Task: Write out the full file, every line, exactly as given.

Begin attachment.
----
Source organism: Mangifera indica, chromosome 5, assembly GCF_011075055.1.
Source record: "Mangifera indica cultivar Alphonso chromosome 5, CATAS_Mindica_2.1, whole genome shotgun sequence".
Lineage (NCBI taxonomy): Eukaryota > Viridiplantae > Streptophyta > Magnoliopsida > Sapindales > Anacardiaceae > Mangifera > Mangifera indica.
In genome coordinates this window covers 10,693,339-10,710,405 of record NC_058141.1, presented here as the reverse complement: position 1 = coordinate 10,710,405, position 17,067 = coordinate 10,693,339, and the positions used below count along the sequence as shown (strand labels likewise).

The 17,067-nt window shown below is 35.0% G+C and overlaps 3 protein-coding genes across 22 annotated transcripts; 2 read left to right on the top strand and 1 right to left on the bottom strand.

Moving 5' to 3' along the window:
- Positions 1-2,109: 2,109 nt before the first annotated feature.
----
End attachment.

Source organism: Mangifera indica, chromosome 5, assembly GCF_011075055.1.
Source record: "Mangifera indica cultivar Alphonso chromosome 5, CATAS_Mindica_2.1, whole genome shotgun sequence".
Lineage (NCBI taxonomy): Eukaryota > Viridiplantae > Streptophyta > Magnoliopsida > Sapindales > Anacardiaceae > Mangifera > Mangifera indica.
In genome coordinates this window covers 10,693,339-10,710,405 of record NC_058141.1, presented here as the reverse complement: position 1 = coordinate 10,710,405, position 17,067 = coordinate 10,693,339, and the positions used below count along the sequence as shown (strand labels likewise).

The 17,067-nt window shown below is 35.0% G+C and overlaps 3 protein-coding genes across 22 annotated transcripts; 2 read left to right on the top strand and 1 right to left on the bottom strand.

Moving 5' to 3' along the window:
- Positions 1-2,109: 2,109 nt before the first annotated feature.